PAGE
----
Further, Spooren & Christiaens (2017) found that students who valued SET procedures tended to provide higher SET scores.
H1: Attitude toward the faculty/course evaluation will have a significant relationship to the student’s intention to effectively evaluate the course/faculty.
Ajzen (2006) indicates that subjective norm is the perception of social pressure to participate or not to participate in a behavior. That is, do other students and faculty provide peer pressure to do well on student evaluations? Ahmadi, Helms & Raiszadeh (2001) found that over 50% of students responded that they discuss the professor’s performance in the classroom with other students. In addition, websites such as ratemyprofessor.com have grown in popularity over the last several years (Kindred and Mohammed, 2005). Felton and Stinson (2004) show that while students are somewhat wary of the results, they do use them in making course and faculty selections. Therefore, subjective norm should be related to the intention to effectively rate the course and faculty member.
H2: Subjective Norm will have a significant relationship to the student’s intention to effectively evaluate the course/faculty.
Perceived Behavioral Control
Perceived behavioral control refers to people's perceptions of their ability to perform a given behavior. Ajzen (1985) postulates that perceptions of one’s ability to perform a given action, combined with intention, can act as a proxy measure of actual behavioral control. PBC and the construct of self-efficacy are thought to be similar (Ajzen & Madden, 1986.) Bandura (1997) describes perceived self-efficacy as “beliefs in one’s capabilities to organize and execute the courses of action required to produce given attainments (p. 3).” The stronger the perceived self-efficacy, the more vigorous and persistent are their efforts (Bandura, 1986). That is, the more people believe in themselves, the harder they will try to perform a particular behavior.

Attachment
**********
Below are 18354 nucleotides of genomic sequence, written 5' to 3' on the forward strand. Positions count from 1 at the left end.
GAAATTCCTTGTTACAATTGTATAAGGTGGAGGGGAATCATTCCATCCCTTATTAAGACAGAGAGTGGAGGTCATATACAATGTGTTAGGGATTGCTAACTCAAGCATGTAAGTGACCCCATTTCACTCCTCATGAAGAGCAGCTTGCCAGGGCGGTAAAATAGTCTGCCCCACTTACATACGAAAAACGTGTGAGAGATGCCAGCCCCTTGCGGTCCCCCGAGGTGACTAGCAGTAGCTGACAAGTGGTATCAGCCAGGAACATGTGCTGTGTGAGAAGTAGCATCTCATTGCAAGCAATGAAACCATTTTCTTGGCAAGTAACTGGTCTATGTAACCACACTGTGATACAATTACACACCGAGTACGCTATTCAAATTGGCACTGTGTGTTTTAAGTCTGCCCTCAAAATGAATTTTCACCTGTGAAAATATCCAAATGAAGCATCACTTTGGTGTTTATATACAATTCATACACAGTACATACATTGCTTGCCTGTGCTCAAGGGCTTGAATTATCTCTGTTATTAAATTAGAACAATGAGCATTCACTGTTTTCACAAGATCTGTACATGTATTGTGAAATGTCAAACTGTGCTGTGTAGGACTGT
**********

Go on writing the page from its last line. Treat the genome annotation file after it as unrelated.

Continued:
The literature supports the relationship between academic self-efficacy and academic performance in the university setting (Chemers, Hu & Garcia, 2001; Bandura, Barbaranelli, Caprara & Pastorelli 1996). Gore (2006) validates these findings with the provision that efficacy beliefs should be measured after the student has had some experience in college level courses. This is consistent with Bandura’s body of work, which suggests that self-efficacy beliefs are stronger after repeated successes and failures. As most colleges ask students to perform course/faculty evaluations on a regular basis, it is plausible to assume that student’s self-efficacy beliefs regarding course evaluations would be high.
H3: Students perceived behavioral control will predict their behavioral intention to perform effectively on course/faculty evaluations.
In summary, the literature supports the Theory of Planned Behavior as a model that should predict the student’s ability to evaluate course/faculty effectiveness. The three predictors of intention are theory based and provide evidence as to the causal determinants of a student’s behaviors.
Ajzen (2006) provides a methodology for constructing a TPB questionnaire. This methodology was used to create the instrument to measure the four constructs of interest: Attitude, Subjective Norm, Perceived Behavioral Control, and Behavioral Intention. An actual measure of behavior was not included in this study. Many studies indicate that the strong relationship between behavioral intention to actual behavior indicate that intention is a strong surrogate measure for behavior (Jones & Kavanagh, 1996; Jang & Namkung, 2009).
Measures of Intention
Intention was measured with the following items on a 7-point Likert scale using Strongly Agree (7) and Strongly Disagree (1) as anchor points. Behavioral Intention (BI) was measured by a summation of these two scales.
BI 1 I intend to carefully evaluate a faculty member’s classroom performance at the end of this semester.
BI 2 I will try to evaluate my professor’s classroom performance with the utmost care and professionalism at the end of this semester.